One of the key elements that gives Japan’s mobile social gaming platforms Mobage and GREE their “identity” is the concept of the virtual social graph. Simply put, the idea is to offer up a social environment in which the people the player interacts with are (mostly) strangers in real life.
As the main element of Mobage and GREE are games and not actions like exchanging messages, sharing pictures or posting one’s relationship status, your friends on these networks don’t have to be your real friends. That’s how DeNA and GREE explain the completely anonymous way their users interact with each other (absolutely nobody on Mobage or GREE uses real names or real profile pictures).
In fact, both companies don’t want players to reveal their real identities to each other: virtual-to-virtual interaction is fine, virtual-to-real “conversions” of relationships are forbidden, i.e. to protect younger players. Both GREE and DeNA employ hundreds of people who are actively screening messages in their platforms to ensure that these conversions – and other potentially harmful actions – don’t happen.
A completely virtual social network, the reasoning goes, is not only safer. It’s also the perfect structure to enable users to play which games they want, with whoever they want, and at which times they want – anonymously. Users can mass-invite others, send each other emails asking for support in games, or spend tons of money on games without anyone in the real world knowing about it (and without spamming real friends with requests and notifications).
DeNA contrasts the virtual social graph model against Facebook’s or Twitter’s real social graph model like this:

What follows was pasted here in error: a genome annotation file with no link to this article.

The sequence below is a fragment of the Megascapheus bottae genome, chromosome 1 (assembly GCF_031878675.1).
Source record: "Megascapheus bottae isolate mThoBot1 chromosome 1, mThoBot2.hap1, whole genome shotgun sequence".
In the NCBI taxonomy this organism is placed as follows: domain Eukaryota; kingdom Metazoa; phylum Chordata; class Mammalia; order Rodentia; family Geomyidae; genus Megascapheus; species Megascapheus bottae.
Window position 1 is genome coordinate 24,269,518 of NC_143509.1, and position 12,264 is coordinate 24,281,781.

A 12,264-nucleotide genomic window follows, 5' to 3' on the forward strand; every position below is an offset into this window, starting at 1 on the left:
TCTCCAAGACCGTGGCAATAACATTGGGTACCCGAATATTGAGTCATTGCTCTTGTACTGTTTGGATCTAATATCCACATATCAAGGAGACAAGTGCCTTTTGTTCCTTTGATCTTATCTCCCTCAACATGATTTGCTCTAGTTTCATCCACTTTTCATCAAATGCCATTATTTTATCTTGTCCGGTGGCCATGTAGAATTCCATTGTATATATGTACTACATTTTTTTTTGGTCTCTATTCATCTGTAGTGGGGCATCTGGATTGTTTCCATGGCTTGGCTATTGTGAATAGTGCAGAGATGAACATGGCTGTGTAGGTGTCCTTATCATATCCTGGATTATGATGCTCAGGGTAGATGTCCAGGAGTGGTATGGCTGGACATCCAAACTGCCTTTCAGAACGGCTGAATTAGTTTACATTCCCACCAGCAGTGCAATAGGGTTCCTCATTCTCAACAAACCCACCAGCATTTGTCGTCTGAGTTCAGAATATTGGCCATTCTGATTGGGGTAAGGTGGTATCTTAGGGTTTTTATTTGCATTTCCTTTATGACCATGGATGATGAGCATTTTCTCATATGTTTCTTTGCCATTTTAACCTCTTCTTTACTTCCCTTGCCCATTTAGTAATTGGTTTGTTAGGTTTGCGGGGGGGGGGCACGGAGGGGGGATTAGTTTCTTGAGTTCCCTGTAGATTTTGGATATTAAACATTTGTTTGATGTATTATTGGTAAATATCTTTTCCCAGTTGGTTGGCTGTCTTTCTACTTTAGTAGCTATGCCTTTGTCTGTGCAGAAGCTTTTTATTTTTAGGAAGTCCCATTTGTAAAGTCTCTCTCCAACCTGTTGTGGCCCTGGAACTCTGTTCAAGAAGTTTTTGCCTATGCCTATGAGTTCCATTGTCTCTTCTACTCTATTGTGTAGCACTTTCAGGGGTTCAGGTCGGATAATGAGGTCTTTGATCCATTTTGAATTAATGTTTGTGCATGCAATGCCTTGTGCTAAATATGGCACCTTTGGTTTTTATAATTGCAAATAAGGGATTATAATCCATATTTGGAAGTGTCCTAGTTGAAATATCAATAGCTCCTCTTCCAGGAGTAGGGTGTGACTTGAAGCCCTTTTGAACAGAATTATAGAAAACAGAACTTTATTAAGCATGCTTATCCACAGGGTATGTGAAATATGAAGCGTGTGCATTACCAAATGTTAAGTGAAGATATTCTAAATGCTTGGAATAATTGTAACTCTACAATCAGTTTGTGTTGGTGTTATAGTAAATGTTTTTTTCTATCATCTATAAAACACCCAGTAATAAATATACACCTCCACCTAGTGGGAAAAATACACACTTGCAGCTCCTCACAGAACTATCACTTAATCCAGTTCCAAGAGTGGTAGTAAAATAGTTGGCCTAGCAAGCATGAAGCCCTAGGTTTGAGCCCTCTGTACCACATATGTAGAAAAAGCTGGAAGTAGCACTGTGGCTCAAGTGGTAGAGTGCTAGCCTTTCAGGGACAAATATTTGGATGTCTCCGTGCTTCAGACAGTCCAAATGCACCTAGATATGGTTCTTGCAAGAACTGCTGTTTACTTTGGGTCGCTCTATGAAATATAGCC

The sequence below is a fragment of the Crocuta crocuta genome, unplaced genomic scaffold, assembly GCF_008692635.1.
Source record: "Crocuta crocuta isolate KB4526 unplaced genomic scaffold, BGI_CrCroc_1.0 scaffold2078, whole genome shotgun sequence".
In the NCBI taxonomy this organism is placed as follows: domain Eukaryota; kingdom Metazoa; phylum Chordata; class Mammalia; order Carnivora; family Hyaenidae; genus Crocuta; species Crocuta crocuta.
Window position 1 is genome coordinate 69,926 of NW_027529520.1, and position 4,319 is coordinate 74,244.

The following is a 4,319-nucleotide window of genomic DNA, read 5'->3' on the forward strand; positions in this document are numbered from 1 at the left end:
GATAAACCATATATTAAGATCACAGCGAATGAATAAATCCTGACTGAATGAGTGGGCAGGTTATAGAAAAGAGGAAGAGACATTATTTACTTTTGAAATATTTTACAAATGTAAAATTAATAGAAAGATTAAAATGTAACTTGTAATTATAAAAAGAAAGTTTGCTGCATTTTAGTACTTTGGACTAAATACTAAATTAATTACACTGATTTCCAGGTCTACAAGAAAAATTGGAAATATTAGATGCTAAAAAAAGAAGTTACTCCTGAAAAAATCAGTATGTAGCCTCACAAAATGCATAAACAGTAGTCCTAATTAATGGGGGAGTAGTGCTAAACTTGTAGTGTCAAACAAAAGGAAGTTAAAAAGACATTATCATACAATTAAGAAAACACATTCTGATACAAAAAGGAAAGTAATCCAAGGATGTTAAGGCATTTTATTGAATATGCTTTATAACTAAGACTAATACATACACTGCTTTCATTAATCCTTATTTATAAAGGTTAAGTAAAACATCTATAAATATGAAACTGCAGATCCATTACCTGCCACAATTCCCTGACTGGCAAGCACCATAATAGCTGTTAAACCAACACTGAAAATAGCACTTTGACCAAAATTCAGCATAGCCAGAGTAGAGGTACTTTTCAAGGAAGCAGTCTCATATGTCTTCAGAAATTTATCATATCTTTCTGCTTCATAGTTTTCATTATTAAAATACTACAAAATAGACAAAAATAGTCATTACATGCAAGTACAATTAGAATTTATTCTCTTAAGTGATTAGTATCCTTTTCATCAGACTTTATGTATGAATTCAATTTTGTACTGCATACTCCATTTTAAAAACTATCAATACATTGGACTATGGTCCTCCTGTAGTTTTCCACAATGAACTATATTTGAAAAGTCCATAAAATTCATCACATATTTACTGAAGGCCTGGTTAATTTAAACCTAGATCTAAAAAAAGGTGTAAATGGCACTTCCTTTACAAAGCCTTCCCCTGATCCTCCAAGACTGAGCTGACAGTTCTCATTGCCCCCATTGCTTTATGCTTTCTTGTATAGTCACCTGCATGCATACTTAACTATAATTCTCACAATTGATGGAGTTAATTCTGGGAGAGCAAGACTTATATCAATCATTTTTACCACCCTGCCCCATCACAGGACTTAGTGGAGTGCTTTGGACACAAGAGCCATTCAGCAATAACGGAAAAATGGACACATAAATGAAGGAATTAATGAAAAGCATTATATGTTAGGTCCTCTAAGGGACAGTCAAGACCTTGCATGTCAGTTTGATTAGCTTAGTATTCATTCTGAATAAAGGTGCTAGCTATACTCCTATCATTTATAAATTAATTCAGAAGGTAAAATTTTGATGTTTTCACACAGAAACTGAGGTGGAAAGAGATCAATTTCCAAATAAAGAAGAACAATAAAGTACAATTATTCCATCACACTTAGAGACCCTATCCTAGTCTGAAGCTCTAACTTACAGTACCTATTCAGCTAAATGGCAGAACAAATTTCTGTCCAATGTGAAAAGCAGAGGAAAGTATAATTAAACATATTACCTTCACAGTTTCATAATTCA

But I am under the impression that the company is starting to lose faith in this model, to increase engagement and the number of users.
Last month, Mobage in Japan and elsewhere started connecting with Facebook.
To be more concrete, Mobage users can now log in with their Facebook accounts, share game information on the Facebook walls of friends and invite their Facebook friends to play games on Mobage right from within those games. In addition, it’s now possible to register as a new user with an existing Facebook account.
So in other words, DeNA allows their users to mix their virtual social graph with the real social graph: the “pure” virtual social graph strategy which the company followed for the last five years (and which it used to explain Mobage’s success, as you can see above) is history.
And DeNA has just taken this to another level, as Mobage users can now invite their Twitter followers to play games with them. Those followers receive direct messages on their Twitter accounts that players can compose and send from within the games they play on Mobage.
These cross-platform friend invites are also possible via Facebook, and here is how this looks:
What’s interesting is that users are not obliged to reveal their Mobage IDs. As such, DeNA is providing the possibility to keep one’s identity anonymous (side note: with now over 30 million accounts, Twitter is a huge success in Japan).
The question is, however, how realistic this is: I, for one, would ask myself what the point is when somebody invites me to a game via a Twitter DM and wouldn’t tell me who they are on Mobage. I get enough invites for all sorts of games from many, many anonymous people on Mobage as it is, so that would make no sense.
And these cross-platform friend invites are not all: according to DeNA, it will soon be possible for users to post activities or achievements in Mobage games to one’s timeline on Twitter.
It’s not clear yet how exactly this will look (as with the friend invites, posting that information anonymously would only make limited sense), but it seems like the virtual social graph model is losing its appeal, at least for DeNA: rival GREE, at this point, isn’t connecting with any other social network.
I am not really sure what the legal implications of opening the virtual social graph are. For example, upholding an anonymous social environment was one way to make it difficult for older users to identify and connect with younger ones – which was in line with Japan’s strict youth protection laws.
But allowing Mobage users to connect with real-identity accounts on Facebook and Twitter opens the door for activities on external platforms on which DeNA has no say.